Fri, Jun 09, 2006 - Page 2 News List

Chao didn't confess: prosecutors

CLARIFICATION Responding to media reports that Chao Chien-ming had admitted wrongdoing, prosecutors said he had not confessed, but that his attitude had changed

By Jimmy Chuang  /  STAFF REPORTER

Prosecutors yesterday said that the president's son-in-law, Chao Chien-ming (趙建銘), was starting to talk more, but denied that this meant he had admitted to any crimes.

"The difference is, he used to deny everything. But now, he says, `Well, I have heard this. I have heard that.' However, it does not mean he has admitted to them [instances of wrongdoing]," said Taipei prosecutor Hsu Yung-chin (許永欽).

Hsu is in charge of an investigation into the alleged manipulation of Taiwan Development Corp (TDC) shares involving Chao.

Hsu made the remarks in response to reports in local Chinese-language newspapers -- including the United Daily News and the China Times -- which said yesterday that Chao's defense was shaky and he would tell prosecutors more, and that he had admitted to some wrongdoing.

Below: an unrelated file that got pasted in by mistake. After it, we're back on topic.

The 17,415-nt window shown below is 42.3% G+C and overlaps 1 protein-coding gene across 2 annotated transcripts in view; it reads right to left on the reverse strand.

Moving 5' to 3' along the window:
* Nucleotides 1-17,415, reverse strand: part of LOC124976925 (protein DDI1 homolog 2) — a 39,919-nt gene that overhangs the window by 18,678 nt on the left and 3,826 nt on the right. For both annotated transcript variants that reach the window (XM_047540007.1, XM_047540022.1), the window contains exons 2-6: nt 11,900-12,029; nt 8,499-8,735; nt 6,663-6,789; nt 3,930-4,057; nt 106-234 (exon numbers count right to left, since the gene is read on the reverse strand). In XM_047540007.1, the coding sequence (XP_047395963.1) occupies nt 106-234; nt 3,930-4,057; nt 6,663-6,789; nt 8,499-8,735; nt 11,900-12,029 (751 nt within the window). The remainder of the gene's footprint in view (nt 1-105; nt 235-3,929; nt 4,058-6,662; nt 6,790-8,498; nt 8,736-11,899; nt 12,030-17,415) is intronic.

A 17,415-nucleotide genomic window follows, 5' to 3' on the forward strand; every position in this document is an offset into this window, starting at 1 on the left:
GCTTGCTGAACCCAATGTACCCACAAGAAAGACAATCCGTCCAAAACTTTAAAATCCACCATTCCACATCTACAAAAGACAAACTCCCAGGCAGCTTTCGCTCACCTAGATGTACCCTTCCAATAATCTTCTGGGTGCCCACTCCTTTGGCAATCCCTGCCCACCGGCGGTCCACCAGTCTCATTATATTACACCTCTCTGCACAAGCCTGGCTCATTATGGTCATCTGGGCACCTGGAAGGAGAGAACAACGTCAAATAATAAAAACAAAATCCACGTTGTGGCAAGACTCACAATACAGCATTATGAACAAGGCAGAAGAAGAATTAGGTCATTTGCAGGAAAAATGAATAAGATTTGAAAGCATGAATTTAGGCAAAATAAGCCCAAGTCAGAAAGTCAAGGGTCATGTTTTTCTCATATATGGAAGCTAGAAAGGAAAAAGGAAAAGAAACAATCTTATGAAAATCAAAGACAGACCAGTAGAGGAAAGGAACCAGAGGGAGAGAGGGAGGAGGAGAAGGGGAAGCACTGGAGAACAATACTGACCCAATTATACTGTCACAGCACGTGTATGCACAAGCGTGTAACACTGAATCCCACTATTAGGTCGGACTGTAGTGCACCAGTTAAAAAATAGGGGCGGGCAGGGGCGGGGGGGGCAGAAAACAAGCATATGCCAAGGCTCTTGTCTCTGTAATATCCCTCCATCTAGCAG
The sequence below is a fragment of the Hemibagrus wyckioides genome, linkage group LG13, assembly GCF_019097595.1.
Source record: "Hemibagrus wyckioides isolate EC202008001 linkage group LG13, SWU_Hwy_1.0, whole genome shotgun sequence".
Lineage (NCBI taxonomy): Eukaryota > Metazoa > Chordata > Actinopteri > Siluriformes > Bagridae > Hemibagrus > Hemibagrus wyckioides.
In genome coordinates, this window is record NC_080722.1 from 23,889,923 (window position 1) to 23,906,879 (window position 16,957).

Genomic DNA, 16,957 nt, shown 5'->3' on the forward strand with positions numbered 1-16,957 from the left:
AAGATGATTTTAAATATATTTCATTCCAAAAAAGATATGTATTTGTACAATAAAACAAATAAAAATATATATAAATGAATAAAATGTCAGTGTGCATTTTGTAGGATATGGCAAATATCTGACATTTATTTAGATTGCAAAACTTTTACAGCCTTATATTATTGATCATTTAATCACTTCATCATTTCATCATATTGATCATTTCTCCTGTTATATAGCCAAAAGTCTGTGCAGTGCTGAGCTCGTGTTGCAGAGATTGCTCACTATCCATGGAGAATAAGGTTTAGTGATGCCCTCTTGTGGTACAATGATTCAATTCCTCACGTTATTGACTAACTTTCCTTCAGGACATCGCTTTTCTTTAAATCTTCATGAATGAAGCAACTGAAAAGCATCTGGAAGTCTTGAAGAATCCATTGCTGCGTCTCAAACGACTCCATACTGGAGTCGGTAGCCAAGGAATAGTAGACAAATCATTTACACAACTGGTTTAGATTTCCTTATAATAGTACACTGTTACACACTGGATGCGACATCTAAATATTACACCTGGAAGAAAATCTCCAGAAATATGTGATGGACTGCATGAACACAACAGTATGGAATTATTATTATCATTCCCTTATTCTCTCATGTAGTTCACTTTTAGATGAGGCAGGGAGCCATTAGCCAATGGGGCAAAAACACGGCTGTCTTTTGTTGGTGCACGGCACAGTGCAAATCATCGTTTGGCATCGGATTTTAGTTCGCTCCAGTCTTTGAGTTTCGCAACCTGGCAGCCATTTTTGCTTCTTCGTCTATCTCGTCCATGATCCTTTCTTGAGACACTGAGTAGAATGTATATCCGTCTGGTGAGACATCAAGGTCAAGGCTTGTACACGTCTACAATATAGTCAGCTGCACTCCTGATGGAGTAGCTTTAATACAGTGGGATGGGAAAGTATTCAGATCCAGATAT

The United Daily News report said that Chao had told prosecutors during a closed-door investigative hearing on Wednesday that he had met with Su Teh-jien (蘇德建), the former chairman of TDC, during a dinner at a Japanese restaurant.

At that dinner, Su and he talked about the manipulation of TDC's stock price and made a deal on the purchase of TDC's shares, the story said.

The story also quoted parts of the conversation between Hsu and Chao during the hearing -- the contents of which are not supposed to be released as they are subject to a gag order.

During the hearing, Hsu reportedly asked Chao whether he was aware of the verdict in the "vultures" insider-trading scandal. Hsu told Chao that he was the prosecutor who had wrapped up that case, and that in his indictment he had asked the judges to suspend or decrease the length of sentences for certain defendants who had helped prosecutors during the investigation. The judges had approved and followed his request, Hsu said, apparently implying that Chao would be given the same treatment if he talked.

The report also said that prosecutors would change their approach toward Chao, and would no longer pressure him to admit to crimes, instead beginning "negotiations" with him to cut a deal for a potentially shorter sentence in a future indictment.

In response, Hsu said Chao had not confessed to anything. But Hsu did not deny that prosecutors were changing their focus.

Chief Prosecutor Lin Jinn-tsun (林錦村) -- who is Hsu's superior officer -- said that Chao's attitude had changed during the last hearing.

"We are quite confident of breaking down his defenses in the near future because it is quite possible he will tell us more now that he is eager to be released as soon as possible," Lin said.

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